What is it? Rye is a whole grain probably most associated with traditional rye bread or pumpernickel bread. Its origins may be traced to parts of Europe and Asia, where it was at first regarded as a weed. But it is thought that at some point during the Iron Age, rye became a hardy crop - and a hearty food staple - for many, who ate it in the form of breads, crackers, and hot cereals.

What is it good for? Lucky for us, rye is a stubborn super-grain. Due to how tricky it is to separate and refine rye, it maintains high levels of nutrients. A 100-gram serving of rye contains 15 grams of fibre (over half of what you need in a day) and 15 grams of protein (one-third of your daily needs). Rye is also a rich source of many vitamins and minerals, including B vitamins, iron, and magnesium. Rye should be avoided by those following a gluten-free diet.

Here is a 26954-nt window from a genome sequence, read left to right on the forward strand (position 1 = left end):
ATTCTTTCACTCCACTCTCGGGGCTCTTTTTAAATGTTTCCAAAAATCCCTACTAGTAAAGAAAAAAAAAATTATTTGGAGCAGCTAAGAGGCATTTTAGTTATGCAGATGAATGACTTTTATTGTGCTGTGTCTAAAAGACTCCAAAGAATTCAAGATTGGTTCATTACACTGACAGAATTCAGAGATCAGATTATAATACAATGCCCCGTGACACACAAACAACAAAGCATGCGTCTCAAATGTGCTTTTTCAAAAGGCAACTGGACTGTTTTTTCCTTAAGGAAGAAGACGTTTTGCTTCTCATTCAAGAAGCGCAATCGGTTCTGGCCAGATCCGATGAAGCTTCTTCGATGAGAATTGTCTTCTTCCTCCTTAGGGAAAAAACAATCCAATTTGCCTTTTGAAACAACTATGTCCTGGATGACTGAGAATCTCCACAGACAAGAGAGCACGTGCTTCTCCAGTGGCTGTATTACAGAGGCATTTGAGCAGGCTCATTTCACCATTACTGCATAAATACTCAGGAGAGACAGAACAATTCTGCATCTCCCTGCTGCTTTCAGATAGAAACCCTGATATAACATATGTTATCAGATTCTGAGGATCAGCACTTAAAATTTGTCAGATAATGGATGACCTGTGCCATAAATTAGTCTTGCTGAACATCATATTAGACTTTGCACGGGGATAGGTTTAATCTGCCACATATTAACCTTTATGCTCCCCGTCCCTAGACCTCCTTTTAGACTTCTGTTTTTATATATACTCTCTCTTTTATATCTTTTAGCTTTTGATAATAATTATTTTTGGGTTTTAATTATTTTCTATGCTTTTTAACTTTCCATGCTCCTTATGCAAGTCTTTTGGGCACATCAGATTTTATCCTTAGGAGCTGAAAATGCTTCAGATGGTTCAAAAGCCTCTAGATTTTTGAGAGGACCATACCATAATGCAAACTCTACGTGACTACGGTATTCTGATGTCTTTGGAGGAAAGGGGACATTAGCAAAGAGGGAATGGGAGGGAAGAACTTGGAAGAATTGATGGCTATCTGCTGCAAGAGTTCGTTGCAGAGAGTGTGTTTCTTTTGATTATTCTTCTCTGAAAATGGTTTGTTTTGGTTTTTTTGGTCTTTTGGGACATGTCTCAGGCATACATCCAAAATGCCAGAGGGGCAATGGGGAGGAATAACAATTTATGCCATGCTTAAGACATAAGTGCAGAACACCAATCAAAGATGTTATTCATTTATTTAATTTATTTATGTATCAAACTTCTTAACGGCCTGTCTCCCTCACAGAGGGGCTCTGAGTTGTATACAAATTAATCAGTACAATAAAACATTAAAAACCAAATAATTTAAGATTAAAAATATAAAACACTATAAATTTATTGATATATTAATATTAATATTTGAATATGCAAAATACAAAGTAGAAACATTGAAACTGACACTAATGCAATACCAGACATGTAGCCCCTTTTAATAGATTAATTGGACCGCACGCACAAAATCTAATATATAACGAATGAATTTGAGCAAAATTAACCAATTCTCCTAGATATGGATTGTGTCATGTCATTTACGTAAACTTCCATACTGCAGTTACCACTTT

What does it taste like? Rye has a dense texture and a hearty, rich, and - at times - bitter flavour that makes it an acquired taste. Bulk up baked good recipes with rye flour. Swap white bread for rye. Rye flakes can be cooked and enjoyed like oatmeal, while the "berries" of rye can be a substitute for rice. Store rye in an airtight container placed in a cool, dark, and dry spot in your pantry.

Amy Toffelmire